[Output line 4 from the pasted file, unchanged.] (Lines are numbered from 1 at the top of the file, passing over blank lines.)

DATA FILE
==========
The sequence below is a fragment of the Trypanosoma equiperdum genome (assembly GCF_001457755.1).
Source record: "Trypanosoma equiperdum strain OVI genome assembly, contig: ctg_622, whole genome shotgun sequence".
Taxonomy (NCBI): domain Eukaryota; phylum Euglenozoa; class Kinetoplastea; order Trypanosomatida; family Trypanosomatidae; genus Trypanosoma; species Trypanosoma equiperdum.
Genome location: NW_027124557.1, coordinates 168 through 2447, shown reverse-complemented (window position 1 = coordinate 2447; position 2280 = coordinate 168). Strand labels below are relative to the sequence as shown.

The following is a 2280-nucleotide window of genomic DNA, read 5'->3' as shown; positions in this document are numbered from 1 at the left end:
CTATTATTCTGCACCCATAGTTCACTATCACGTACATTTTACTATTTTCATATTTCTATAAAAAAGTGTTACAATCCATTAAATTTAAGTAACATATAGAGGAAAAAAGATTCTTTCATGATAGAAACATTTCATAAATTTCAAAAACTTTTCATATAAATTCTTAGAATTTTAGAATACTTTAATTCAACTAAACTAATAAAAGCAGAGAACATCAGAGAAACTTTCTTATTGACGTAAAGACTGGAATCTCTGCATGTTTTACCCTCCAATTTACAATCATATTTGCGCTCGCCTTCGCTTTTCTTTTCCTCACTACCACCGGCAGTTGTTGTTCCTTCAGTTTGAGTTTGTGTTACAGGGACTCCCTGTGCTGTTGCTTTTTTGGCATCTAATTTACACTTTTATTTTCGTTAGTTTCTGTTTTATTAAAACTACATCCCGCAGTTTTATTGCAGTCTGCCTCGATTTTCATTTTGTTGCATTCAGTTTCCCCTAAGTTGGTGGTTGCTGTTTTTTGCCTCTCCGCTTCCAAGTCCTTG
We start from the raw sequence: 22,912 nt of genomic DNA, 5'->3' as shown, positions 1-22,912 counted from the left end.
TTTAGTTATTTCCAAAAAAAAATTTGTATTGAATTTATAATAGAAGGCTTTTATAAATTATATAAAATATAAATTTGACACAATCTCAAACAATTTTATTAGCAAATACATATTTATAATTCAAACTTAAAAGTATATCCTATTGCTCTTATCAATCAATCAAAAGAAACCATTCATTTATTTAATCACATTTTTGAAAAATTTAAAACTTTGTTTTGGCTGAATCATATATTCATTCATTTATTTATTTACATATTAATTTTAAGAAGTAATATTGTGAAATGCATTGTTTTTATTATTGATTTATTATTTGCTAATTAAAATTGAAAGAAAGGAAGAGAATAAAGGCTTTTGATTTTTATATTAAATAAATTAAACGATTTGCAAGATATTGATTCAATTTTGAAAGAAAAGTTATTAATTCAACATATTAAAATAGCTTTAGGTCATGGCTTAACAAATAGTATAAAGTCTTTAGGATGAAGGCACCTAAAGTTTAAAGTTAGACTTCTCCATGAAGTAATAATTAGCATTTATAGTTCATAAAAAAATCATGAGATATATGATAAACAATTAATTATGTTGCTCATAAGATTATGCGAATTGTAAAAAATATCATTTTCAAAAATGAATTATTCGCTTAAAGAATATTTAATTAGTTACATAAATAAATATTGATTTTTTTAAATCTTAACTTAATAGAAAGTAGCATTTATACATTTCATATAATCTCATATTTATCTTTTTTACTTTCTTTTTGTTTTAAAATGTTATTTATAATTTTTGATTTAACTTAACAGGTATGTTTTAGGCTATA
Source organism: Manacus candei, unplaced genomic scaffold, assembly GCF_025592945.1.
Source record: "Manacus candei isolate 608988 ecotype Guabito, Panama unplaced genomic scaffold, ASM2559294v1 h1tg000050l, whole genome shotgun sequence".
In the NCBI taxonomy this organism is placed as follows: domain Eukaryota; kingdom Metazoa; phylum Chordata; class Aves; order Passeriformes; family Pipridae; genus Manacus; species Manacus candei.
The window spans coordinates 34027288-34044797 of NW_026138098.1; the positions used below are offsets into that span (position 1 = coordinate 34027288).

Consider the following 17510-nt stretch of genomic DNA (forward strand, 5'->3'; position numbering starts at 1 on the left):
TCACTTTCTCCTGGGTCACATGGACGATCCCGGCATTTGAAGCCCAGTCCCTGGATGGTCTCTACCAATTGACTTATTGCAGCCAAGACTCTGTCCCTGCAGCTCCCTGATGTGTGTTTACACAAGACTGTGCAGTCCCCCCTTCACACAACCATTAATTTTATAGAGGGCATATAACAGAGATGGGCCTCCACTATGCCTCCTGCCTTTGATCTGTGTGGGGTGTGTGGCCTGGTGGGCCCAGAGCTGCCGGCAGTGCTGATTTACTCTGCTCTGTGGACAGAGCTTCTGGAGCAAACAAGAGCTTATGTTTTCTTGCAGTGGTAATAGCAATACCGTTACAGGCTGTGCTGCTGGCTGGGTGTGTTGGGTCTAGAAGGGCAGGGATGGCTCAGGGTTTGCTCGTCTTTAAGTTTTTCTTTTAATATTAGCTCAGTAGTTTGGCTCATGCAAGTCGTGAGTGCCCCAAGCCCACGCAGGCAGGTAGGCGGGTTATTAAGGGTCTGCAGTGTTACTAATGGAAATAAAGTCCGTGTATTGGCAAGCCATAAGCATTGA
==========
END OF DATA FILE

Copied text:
Genome location: NW_027124557.1, coordinates 168 through 2447, shown reverse-complemented (window position 1 = coordinate 2447; position 2280 = coordinate 168). Strand labels below are relative to the sequence as shown.